Alternatively, hike the Bunyeroo and Wilcolo Creeks loop. This 9.2-kilometre circuit incorporates parts of the Heysen Trail and Bunyeroo Valley fire trail and begins in the same place as the out-and-back Bunyeroo Gorge hike.
Once you’ve had your fill of Bunyeroo Gorge, drive north for 13 kilometres and then prepare to be gobsmacked.
The 8-kilometre-long Brachina Gorge cuts through the Heysen Range like a scythe and in the process, provides an extensive history of the geologic forces that shaped the Flinders.
Brachina Gorge is one of those places I could wax lyrical about forever. It’s old, ancient, timeless, colourful, and a place of geological and biological significance. But the best way (as always) to appreciate the place is to experience it for yourself.
Like Bunyeroo Gorge, you can camp in Brachina Gorge and spend some time marvelling at your own insignificance compared to the timeless landscape that surrounds you. If you’re lucky, you may also spot the yellow-footed rock wallaby darting effortlessly over rocks.
To improve the visitor experience and also as part of the Flinders Ranges UNESCO world heritage application, carparks and signage have recently been upgraded along the Brachina George Geological Trail.
Northern Flinders Ranges
The Northern Flinders Ranges is the most rugged and desolate and extends beyond Blinman.
To the west, the area encapsulates Leigh Creek, Copley, Beltana, and Lyndhurst. To the east, the remote but spectacular high desert that includes Arkaroola and Vulkathunha-Gammon Ranges National Park.
After more than 400 kilometres, the Flinders Ranges peter out at Mount Hopeless, a small, stony rise of 127 metres named by explorer Edward John Eyre.
7. Stay a while in Blinman
Blinman’s claim to fame is that it is the highest gazetted town in South Australia. The town is also one of the smallest, with a permanent population of 43 according to the latest Census data.
Blinman – like so many in South Australia – owes its existence to a copper discovery and swelled to around 1500 people by 1869. The metal was extracted sporadically until the 1890s before the mine closed and took the population with it.
Blinman mine tour
Today, you can tour the Blinman mine which is a little expensive but well worth the investment. Tours are offered between 10am and 3pm in the tourist period between April and October.
The mine closes for a month over the summer but does offer 3 tours daily from November to March. If you’d rather hang on to your cash, there is a self-guided walk above ground with signage and an accompanying history booklet.
North Blinman Hotel
The North Blinman Hotel is another attraction that should not be missed and is everything one would expect from an Australian outback pub.
Friendly staff, rustic fireplaces, two bars (one stuffed with business cards), and a spacious dining area replete with historical photographs describing Blinman’s history.
If you’re looking for the well-known Blinman Pools, the trailhead can be found at nearby Angorichina Village. The walk is a 10km round trip to the first pool and 12km to the second of the pools.
Allow 5 hours.
8. Visit the outback oasis of Aroona Dam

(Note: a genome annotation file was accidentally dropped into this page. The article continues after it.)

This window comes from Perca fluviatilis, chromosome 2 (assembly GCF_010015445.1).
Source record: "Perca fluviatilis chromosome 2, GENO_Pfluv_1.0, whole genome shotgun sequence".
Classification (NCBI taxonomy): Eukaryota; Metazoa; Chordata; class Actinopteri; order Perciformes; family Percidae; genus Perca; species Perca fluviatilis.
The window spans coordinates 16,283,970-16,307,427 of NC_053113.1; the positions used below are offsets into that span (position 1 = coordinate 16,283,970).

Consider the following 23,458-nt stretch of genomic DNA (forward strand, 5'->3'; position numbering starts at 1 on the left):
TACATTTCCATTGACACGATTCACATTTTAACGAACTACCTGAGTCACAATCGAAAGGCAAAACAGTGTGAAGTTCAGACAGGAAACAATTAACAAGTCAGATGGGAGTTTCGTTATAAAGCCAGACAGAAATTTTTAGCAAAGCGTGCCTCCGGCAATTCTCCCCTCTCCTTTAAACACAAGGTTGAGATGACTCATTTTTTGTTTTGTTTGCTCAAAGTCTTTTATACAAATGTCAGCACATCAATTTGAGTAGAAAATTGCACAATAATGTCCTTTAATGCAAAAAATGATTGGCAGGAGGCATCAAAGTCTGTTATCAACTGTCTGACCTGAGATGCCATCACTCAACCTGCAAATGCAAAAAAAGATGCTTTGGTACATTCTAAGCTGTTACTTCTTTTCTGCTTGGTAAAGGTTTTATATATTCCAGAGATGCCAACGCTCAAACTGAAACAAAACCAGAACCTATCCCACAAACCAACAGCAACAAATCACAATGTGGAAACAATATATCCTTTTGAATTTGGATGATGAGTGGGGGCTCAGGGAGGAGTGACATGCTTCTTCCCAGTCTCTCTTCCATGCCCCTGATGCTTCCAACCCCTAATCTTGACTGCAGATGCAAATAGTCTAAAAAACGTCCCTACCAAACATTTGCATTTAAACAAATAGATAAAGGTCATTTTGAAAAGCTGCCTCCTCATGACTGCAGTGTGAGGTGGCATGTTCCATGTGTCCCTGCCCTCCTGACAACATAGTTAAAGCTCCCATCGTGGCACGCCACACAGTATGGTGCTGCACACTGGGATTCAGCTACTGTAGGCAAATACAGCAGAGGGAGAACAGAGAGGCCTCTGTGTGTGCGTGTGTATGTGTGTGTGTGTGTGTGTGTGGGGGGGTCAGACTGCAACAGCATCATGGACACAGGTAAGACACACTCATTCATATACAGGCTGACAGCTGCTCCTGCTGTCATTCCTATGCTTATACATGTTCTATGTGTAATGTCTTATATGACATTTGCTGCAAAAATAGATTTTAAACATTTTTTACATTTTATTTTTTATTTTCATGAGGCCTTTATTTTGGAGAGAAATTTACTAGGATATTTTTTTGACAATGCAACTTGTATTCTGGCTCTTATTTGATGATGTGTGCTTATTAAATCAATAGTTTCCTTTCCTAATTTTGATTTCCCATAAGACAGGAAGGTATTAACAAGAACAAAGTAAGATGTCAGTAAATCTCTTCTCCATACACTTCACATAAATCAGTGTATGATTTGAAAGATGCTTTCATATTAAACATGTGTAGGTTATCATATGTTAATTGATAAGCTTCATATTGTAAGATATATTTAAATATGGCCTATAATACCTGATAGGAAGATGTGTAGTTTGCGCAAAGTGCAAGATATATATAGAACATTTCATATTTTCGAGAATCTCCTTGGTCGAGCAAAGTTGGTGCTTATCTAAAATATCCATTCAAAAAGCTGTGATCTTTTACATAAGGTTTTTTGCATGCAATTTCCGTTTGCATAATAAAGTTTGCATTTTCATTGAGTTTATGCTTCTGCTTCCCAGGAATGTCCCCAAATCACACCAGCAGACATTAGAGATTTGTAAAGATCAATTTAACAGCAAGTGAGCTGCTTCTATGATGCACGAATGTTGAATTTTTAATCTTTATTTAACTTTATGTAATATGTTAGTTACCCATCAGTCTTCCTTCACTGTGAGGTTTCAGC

Aroona Dam is an oasis if ever there was one. The water is often mirror-like and reflects the mostly treeless hills (or small mountains) that enclose the dam itself.
What’s also interesting about Aroona Dam is the adjacent wildlife sanctuary where yellow-footed rock wallabies were introduced in 1996.
Aroona Sanctuary covers 43 square kilometres and, for nature lovers and conservationists, is worth a visit in its own right.
Major pest plant and animal species have been removed, and one can now admire a range of different woodland habitats plus over 100 bird species. To do so, take the 5.5 km interpretive hike which starts below the dam wall.
No camping is currently permitted in the vicinity of Aroona Dam, but the water is open to recreational fishing and non-motorised watercraft.
9. Cross off a bucket list experience at Arkaroola
Arkaroola is the jewel of the Northern Flinders Ranges. Remote, rugged, and relatively untouched, Arkaroola is not a town but instead a private wilderness sanctuary with accommodation, fuel, restaurant, visitor centre, and even a mechanic.
It’s an oddly convenient place for its remote location, but not so convenient that you don’t feel like you’re at the edge of the world.
The Arkaroola Wilderness Sanctuary was established in 1968 by notable South Australian geologist Reg Sprigg. Over time, Sprigg converted the then pastoral lease into a wildlife sanctuary and became an advocate for the protection of the yellow-footed rock wallaby.
You really need at least 3 or 4 days in Arkaroola. There’s a lot to see and do in the area and you’ll want to feel like you made the most of your time there.
Arkaroola tours and experiences
The Arkaroola 4WD Ridgetop Tour is one the best ways to experience the history and grandeur of the Gammon Ranges. If you’d rather see the country from the air, various scenic flights take in the wildlife sanctuary, Lake Eyre, and Lake Frome.
With mostly clear skies and zero light pollution, Arkaroola is also a prime spot for astronomy. There are two 14-inch telescopes on site, and happily, the sanctuary offers tours and viewings when weather conditions are suitable.
Special mention should be made of the Explore the Cosmos tour, a digital-astro experience run by friendly and knowledgeable presenters whose passion for astronomy is contagious.